The Beauty of Film: L.A. Confidential

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New name. Good bye “Daily film beauty” and hello the more honest title of The Beauty of Film. I prefer that to semi-weekly film beauty, or occasional film beauty.

L.A. Confidential — Dante Spinotti (cinematographer) & Curtis Hanson (director).

This reminds me of Sin City, both the comic books and the films. Spinotti received an Academy Award nomination for Best Cinematography, but lost to Russell Carpenter for Titanic.

At the Victory Motel. Guy Pearce and James Cromwell, L.A. Confidential.

At the Victory Motel. Guy Pearce and James Cromwell, L.A. Confidential.


Sunset Blvd.



I was way ahead of the finance company. I knew they’d be becoming around and I wasn’t taking any chances. So I kept it across the street in a parking lot behind Rudy’s shoeshine parlor. Rudy never asked any questions about your finances… he’d just look at your heels and know the score.

Joe Gillis (William Holden) in the pool, © 1950 Paramount Pics.

Joe Gillis (William Holden) in the pool, © 1950 Paramount Pics.


Hard to imagine that a classic like this would have voice-over, considering what I have said about voice-over in the past. Yet, Shawshank Redemption has it and is rated number one over all on imdb.com. Still, that one has Morgan Freeman, who has an amazing voice. This lowly film is only ranked #48 on imdb’s top 250, and voice is only that of Academy Award Best Actor winner William Holden. And Holden’s failing screenwriter, Joe Gillis, gets some great lines, but not as good as some of Norma Desmond’s.

Joe Gillis: The whole place seemed to have been stricken with a kind of creeping paralysis – out of beat with the rest of the world, crumbling apart in slow motion.

Joe Gillis: You’re Norma Desmond. You used to be in silent pictures. You used to be big.
Norma Desmond: I am big. It’s the pictures that got small.

Norma Desmond: You are, are you? writing words, words, more words! Well, you’ll make a rope of words and strangle this business! With a microphone there to catch the last gurgles, and Technicolor to photograph the red, swollen tongues!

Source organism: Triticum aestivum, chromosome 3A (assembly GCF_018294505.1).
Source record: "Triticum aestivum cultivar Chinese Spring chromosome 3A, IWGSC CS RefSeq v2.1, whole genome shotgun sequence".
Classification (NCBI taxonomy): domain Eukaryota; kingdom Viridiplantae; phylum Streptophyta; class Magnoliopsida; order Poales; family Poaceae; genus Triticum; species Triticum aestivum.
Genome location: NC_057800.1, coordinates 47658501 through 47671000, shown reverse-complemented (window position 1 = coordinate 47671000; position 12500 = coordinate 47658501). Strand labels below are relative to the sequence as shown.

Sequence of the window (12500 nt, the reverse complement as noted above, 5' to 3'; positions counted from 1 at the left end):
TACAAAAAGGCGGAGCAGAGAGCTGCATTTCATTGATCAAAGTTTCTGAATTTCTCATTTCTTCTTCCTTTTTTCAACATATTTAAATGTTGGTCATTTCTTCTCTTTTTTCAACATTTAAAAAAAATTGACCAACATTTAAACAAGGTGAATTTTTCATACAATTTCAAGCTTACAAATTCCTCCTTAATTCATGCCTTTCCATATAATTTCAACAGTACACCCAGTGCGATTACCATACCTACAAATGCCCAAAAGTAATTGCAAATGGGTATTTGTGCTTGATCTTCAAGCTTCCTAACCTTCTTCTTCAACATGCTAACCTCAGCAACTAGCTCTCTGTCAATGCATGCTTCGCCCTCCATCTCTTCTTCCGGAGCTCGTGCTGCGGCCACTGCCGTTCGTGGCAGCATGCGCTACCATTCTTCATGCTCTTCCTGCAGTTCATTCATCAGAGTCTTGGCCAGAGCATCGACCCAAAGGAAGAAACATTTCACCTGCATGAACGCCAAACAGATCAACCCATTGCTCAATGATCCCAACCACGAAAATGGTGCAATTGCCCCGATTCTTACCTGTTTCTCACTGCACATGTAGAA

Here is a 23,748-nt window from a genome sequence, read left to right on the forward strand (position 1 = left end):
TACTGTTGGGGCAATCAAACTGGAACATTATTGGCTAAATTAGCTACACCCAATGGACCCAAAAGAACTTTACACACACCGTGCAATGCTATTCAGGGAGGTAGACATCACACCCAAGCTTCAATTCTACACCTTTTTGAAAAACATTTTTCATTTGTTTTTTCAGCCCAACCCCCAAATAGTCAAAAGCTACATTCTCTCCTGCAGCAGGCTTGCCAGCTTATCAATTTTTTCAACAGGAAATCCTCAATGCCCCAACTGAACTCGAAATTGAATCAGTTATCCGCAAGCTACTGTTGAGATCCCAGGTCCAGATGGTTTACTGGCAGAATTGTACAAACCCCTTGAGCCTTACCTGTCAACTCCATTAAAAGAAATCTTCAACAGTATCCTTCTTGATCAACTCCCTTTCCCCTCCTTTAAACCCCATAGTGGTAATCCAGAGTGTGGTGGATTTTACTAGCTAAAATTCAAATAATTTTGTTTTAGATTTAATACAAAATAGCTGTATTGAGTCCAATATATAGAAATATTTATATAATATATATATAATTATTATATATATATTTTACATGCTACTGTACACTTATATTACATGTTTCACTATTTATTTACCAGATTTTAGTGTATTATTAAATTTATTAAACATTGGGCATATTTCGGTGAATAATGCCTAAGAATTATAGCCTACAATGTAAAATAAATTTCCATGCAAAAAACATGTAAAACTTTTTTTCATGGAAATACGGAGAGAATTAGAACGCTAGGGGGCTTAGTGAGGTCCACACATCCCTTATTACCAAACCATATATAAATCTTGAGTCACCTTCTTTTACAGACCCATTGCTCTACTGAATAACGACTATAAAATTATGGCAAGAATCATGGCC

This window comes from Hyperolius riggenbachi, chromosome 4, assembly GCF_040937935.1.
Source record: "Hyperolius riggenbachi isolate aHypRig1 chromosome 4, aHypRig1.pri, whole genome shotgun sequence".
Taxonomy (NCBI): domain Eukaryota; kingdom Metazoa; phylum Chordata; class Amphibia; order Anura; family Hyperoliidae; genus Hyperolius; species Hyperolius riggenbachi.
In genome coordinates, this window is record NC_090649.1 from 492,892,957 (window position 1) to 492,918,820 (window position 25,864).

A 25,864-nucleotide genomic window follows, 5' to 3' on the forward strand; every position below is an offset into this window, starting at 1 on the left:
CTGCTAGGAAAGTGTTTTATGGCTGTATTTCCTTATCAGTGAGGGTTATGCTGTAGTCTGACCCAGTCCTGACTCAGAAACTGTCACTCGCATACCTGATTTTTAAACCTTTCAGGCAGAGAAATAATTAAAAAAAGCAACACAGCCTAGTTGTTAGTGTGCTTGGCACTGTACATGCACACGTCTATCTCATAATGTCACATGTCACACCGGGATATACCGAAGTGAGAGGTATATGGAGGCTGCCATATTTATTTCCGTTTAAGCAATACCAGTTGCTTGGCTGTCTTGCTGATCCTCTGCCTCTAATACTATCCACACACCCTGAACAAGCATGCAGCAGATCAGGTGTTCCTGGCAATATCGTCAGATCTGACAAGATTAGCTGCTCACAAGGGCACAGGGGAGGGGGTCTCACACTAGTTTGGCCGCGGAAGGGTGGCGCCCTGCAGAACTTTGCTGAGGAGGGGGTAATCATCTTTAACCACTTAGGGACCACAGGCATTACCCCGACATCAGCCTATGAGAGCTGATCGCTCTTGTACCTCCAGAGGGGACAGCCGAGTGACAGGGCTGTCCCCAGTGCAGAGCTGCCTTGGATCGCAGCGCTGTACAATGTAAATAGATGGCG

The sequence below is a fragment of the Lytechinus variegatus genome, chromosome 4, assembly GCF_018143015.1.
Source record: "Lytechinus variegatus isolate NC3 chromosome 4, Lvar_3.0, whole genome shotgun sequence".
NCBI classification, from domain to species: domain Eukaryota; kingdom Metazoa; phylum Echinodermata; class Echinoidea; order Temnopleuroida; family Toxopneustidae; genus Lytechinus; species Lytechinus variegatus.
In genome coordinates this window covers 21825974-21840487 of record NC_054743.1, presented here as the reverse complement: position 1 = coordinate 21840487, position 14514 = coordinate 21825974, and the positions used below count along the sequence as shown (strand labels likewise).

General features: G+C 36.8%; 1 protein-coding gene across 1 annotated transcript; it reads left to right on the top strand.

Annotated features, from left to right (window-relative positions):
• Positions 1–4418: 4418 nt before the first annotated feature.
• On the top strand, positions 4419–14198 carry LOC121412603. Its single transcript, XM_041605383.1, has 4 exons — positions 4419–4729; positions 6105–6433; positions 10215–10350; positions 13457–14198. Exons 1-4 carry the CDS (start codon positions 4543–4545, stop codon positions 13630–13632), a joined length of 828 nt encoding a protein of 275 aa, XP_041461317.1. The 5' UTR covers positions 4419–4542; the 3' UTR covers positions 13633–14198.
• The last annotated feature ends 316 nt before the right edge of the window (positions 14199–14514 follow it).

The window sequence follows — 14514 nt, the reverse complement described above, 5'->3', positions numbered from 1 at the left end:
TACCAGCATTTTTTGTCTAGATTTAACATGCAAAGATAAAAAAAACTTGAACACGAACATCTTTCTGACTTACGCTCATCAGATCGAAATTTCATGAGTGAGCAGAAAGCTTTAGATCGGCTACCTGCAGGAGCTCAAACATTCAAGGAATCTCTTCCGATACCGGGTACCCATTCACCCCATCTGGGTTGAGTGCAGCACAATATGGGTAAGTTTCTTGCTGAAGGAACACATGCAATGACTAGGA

Norma Desmond: There once was a time in this business when I had the eyes of the whole world! But that wasn’t good enough for them, oh no! They had to have the ears of the whole world too. So they opened their big mouths and out came talk. Talk! Talk!

Norma Desmond: The stars are ageless, aren’t they?

Joe Gillis: There’s nothing tragic about being fifty. Not unless you’re trying to be twenty-five.

Joe Gillis: They got a couple of pruning hooks from the garden and fished me out… ever so gently. Funny, how gentle people get with you once you’re dead.

This is a meta movie, but it comes from a vastly different era than the current one. For instance, Birdman had voice-over too, but only in Michael Keaton’s head. So this is the tale of a silent film star twenty years after the advent of talkies, instead of twenty years after a costumed crimefighter’s last hit. In the role of that fallen star, Norma Desmond, Gloria Swanson snugly fits the bill as a former silent film star herself. I have never seen her films, but Queen Kelly, and Indiscreet sound familiar. She has a mad look. A look that is so superficial that it seems true to someone like Ms. Desmond. Her story and Gillis’s story are tragic ones. They tackle youth versus age, star crossed love, and evoke something of Citizen Kane’s hubris.

Now before I leave you with the most famous ending line in film history, here is a personal note—I love organ music. I have a Pandora station for the Bach’s Brandenburg Concerto. Pipe organs make a great sound and create an amazing mood. This has a great scene with Norma Desmond’s manservant, Max–Erich von Stroheim–playing Bach’s Toccata and Fugue in D minor. On the whole, what a wonderfully executed film with respect to moods. Every scene grasps you, or caresses you as it see fit.